Pear Cider and Cigarettes

Pear Cider and Cigarettes

Four of the five 2016 animated short films nominated for Academy Awards are very short—under 10 minutes each. The exception is Pear Cider and Cigarettes, which is 35 minutes long.

Pear Cider and Cigarettes is the story of Techno Stypes, as told by the narrator, a friend of his. I didn’t realize going in, but evidently it is a true story (or let’s say, as in all such cases with movies, based on a true story, since there’s a convention that films are allowed to deviate from the truth in ways that wouldn’t be acceptable in other media). You can infer this from the fact that Stypes’s parents are thanked in the credits, but I confirmed it online later to be sure. (The narration is from the perspective of filmmaker Rob Valley—Valley is the friend in question of Stypes—though I believe it’s not actually his voice.)

Stypes is one of those larger-than-life, charismatic, daredevil types permanently ensconced in the fast lane. The friendship of Stypes and the narrator begins in childhood, where of all their peers Stypes is the one who is first and heaviest into smoking, drinking, drugs, sex, motorcycles, fast cars, lawbreaking, and all the rest.

Given his nature as a classic “doesn’t play by the rules” guy, it’s to be expected that he gets all the women he can handle, and that a large number of people, like the narrator, are fascinated by him.

Seeing him bungee-jumping off cliffs and such makes him seem indestructible, like the Robert Duvall character in Apocalypse Now (“He was one of those guys that had that weird light around him. You just knew he wasn’t gonna get so much as a scratch here”).

Stypes and the narrator drift apart for a while, in part because Stypes sometimes runs with more of a criminal crowd than the narrator wants to be associated with. He keeps up with Stypes’s life, though, which includes major injuries and rehab from car and motorcycle mishaps.

Then he is contacted by Stypes’s parents and asked to see if he can bring their son back from China alive. What is he doing in China? Well, by now the hard-drinking Stypes’s liver has given out, he has gotten horribly ill, and he is not going to be able to get a liver transplant in the United States for many years if ever (and there’s no way he’ll live for many years without it), so he has gone to China because he has been told that for the right price paid under the table there is a way to get whatever medical treatment one needs there, including a transplant.

So the narrator travels to China, where his job is basically to babysit Stypes through his treatment—a big part of which is keeping him from drinking—and then to come home with him. He is not fully successful at the keeping him from drinking part, as Stypes insists on partying at every opportunity, in spite of the fact that doing so only puts him in greater agony. Stypes by now has been reduced to an utterly pitiful figure.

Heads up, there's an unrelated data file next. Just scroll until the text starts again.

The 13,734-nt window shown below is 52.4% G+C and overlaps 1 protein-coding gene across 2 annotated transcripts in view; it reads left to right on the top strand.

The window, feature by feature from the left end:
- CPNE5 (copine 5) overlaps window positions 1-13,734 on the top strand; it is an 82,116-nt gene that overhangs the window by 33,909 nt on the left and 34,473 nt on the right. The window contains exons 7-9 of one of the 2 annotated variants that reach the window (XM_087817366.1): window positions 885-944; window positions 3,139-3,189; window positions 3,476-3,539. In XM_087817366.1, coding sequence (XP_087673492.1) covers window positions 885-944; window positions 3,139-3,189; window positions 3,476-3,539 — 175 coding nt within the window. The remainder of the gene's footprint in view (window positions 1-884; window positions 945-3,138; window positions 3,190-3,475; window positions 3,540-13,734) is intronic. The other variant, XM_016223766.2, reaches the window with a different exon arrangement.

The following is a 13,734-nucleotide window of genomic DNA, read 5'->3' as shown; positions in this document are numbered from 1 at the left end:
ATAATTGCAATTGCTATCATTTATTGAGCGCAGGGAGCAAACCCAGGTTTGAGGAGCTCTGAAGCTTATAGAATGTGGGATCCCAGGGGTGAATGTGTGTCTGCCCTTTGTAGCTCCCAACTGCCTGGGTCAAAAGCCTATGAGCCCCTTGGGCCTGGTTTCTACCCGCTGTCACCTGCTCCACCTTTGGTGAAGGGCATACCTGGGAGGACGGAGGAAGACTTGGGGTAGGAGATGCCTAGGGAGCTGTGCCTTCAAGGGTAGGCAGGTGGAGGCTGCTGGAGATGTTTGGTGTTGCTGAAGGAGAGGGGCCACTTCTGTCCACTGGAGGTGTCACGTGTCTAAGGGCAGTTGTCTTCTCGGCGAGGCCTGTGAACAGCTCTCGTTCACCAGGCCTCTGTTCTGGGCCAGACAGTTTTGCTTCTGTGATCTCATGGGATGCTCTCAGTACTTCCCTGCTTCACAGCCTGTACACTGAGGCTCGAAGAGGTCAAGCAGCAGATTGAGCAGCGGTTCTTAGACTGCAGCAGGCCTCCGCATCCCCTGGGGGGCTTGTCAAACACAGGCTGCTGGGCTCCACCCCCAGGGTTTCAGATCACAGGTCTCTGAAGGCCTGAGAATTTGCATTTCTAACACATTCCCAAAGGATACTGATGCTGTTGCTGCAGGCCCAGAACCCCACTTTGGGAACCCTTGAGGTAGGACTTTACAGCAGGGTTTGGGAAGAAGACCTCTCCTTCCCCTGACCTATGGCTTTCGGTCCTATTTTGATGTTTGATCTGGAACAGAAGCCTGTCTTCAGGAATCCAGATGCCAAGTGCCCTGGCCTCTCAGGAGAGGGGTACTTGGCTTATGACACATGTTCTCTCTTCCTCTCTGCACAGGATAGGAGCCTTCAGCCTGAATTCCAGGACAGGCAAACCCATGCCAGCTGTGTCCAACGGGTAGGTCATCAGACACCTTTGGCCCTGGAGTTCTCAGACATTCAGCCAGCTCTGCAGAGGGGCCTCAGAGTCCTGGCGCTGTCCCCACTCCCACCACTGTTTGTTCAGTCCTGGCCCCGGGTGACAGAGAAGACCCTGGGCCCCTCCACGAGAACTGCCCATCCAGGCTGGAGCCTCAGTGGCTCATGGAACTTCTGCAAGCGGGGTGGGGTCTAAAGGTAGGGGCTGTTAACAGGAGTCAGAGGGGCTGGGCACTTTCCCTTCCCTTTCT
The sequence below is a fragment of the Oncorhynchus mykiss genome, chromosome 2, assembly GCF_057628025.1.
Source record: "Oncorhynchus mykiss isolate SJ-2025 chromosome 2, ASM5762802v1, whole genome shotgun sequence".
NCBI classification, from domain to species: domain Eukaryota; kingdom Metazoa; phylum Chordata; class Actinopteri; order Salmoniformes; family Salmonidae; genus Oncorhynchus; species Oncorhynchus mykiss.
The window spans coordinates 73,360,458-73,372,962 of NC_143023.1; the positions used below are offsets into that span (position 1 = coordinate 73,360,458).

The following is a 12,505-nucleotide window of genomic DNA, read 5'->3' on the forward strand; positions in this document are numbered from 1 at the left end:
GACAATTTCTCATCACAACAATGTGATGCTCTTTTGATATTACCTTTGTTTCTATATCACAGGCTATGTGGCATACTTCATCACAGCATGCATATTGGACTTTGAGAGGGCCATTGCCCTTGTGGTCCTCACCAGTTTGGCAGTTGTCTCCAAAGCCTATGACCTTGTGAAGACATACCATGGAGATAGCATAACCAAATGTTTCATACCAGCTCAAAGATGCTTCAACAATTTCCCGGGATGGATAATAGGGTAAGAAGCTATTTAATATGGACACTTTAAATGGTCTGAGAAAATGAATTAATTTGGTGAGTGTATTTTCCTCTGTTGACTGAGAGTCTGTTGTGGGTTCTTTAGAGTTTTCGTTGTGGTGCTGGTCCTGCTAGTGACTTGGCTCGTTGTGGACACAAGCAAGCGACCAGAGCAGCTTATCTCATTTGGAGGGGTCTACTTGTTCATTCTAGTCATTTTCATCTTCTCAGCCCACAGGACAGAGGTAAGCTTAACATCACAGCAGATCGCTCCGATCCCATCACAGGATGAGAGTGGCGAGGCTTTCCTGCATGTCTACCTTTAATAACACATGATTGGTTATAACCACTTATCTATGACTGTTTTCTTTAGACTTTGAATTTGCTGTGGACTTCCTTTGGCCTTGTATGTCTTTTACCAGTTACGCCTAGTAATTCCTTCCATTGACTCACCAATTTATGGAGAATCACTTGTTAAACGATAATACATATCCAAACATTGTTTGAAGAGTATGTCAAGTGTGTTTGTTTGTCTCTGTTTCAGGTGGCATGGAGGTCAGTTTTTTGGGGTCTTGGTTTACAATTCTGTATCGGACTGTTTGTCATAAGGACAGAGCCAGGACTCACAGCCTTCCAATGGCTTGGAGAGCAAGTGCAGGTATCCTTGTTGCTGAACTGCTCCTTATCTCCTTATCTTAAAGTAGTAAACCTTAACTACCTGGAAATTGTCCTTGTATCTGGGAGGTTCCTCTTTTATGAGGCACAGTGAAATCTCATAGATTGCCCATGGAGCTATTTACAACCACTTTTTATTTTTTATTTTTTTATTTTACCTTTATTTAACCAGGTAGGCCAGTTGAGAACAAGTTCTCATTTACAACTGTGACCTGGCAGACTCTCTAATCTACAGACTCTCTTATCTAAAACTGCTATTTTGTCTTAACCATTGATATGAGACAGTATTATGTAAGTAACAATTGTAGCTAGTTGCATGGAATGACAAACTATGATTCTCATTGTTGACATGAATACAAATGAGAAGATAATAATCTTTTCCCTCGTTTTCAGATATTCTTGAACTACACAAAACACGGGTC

So the great Stypes is not so indestructible after all. And indeed it’s always an illusion that such people are. If someone lives that kind of reckless, death-defying lifestyle, where they routinely engage in behavior—e.g., getting stoned and driving 100+ miles per hour, say—that has a 5% or 10% or whatever chance of killing them or messing them up so badly they’ll wish they were dead, they’ll probably be fine for a while. Many such people will be able to do things that dangerously stupid once, twice, five times, even ten times without suffering any irreversibly bad consequences. A few will make it to twenty times in a row, and a very few to fifty times in a row. It’s understandable that people will marvel at the few who dodge catastrophe the longest, but in reality there’s nothing magical about them; it’s all blind, dumb luck.

Sooner or later these consistently risky life choices catch up with those who insist on living in the fast lane. They caught up with Stypes sooner than some and later than others.

So in the end is there anything about him that makes Stypes worthy of being the subject of a film? Oh, I don’t know. I’d say yes in some ways and no in some ways.

I think the mere fact that he is fascinating to Valley and has made such a powerful impression on him may be reason enough for such a film. I’d encourage artists to be self-indulgent in that sense. Follow your passions, focus on your fascinations and obsessions, rather than what your audience or critics or whomever already are most interested in.

But in a more objective sense is Stypes really any kind of a big deal, or for that matter someone whose life can teach us anything? Probably not. The “larger than life” thing is mostly illusory. He’s really not particularly smart, strong, self-directed, etc. He’s an adrenaline junkie who’s a slave to his addictions, and like I say, by the end really quite pitiful.

I mean, certainly there are people who take bigger risks than most, and who perhaps die younger than most as a result, of whom you could say that by being willing to “go for the gusto” they packed more life into their years on Earth than the typical person does who lives two or three times as long, and in that sense at least there may be something admirable about them. But I think that only applies to Stypes to a small degree.

Because really what did his lack of inhibitions, his rebel nature, his willingness to put himself at risk lead to? It’s not like he was an astronaut or even an Evel Knievel entertaining millions of people around the world for years with his skills. He was a guy who chain smoked, spent all his time drunk or stoned, committed crimes, and drove super fast putting himself and others at risk. He was more of an immature ass than a hero.

I can empathize with Techno Stypes to a modest degree and I find him interesting to a modest degree (thanks to Valley’s skills as a filmmaker), but I’d say he’s more of a loser than not.

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